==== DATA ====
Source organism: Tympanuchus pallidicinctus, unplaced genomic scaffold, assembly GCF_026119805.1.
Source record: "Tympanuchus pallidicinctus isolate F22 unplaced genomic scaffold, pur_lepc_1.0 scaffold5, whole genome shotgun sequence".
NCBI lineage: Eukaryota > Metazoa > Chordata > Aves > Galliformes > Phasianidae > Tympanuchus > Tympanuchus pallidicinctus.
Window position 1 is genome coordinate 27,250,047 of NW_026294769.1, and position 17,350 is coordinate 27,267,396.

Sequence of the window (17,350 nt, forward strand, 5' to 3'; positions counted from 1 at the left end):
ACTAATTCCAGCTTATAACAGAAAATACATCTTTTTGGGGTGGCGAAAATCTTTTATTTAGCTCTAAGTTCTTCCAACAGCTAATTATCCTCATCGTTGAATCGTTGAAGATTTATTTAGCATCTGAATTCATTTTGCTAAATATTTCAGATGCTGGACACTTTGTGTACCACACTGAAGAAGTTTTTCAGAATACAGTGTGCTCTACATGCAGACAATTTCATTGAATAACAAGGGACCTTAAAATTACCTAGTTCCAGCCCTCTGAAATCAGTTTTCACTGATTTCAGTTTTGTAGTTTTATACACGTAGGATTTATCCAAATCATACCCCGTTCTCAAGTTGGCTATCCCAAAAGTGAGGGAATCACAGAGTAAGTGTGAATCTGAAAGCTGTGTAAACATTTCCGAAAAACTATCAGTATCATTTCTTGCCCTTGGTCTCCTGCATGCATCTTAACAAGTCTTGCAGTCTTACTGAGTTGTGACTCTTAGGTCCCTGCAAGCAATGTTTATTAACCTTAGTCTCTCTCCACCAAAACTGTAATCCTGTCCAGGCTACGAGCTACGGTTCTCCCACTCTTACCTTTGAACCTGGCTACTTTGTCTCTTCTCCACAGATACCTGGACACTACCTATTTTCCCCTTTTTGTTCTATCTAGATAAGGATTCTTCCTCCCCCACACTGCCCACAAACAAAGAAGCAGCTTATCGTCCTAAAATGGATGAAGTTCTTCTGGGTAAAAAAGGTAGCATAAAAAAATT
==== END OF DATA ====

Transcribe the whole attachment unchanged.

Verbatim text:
Source organism: Tympanuchus pallidicinctus, unplaced genomic scaffold, assembly GCF_026119805.1.
Source record: "Tympanuchus pallidicinctus isolate F22 unplaced genomic scaffold, pur_lepc_1.0 scaffold5, whole genome shotgun sequence".
NCBI lineage: Eukaryota > Metazoa > Chordata > Aves > Galliformes > Phasianidae > Tympanuchus > Tympanuchus pallidicinctus.
Window position 1 is genome coordinate 27,250,047 of NW_026294769.1, and position 17,350 is coordinate 27,267,396.

Sequence of the window (17,350 nt, forward strand, 5' to 3'; positions counted from 1 at the left end):
ACTAATTCCAGCTTATAACAGAAAATACATCTTTTTGGGGTGGCGAAAATCTTTTATTTAGCTCTAAGTTCTTCCAACAGCTAATTATCCTCATCGTTGAATCGTTGAAGATTTATTTAGCATCTGAATTCATTTTGCTAAATATTTCAGATGCTGGACACTTTGTGTACCACACTGAAGAAGTTTTTCAGAATACAGTGTGCTCTACATGCAGACAATTTCATTGAATAACAAGGGACCTTAAAATTACCTAGTTCCAGCCCTCTGAAATCAGTTTTCACTGATTTCAGTTTTGTAGTTTTATACACGTAGGATTTATCCAAATCATACCCCGTTCTCAAGTTGGCTATCCCAAAAGTGAGGGAATCACAGAGTAAGTGTGAATCTGAAAGCTGTGTAAACATTTCCGAAAAACTATCAGTATCATTTCTTGCCCTTGGTCTCCTGCATGCATCTTAACAAGTCTTGCAGTCTTACTGAGTTGTGACTCTTAGGTCCCTGCAAGCAATGTTTATTAACCTTAGTCTCTCTCCACCAAAACTGTAATCCTGTCCAGGCTACGAGCTACGGTTCTCCCACTCTTACCTTTGAACCTGGCTACTTTGTCTCTTCTCCACAGATACCTGGACACTACCTATTTTCCCCTTTTTGTTCTATCTAGATAAGGATTCTTCCTCCCCCACACTGCCCACAAACAAAGAAGCAGCTTATCGTCCTAAAATGGATGAAGTTCTTCTGGGTAAAAAAGGTAGCATAAAAAAATT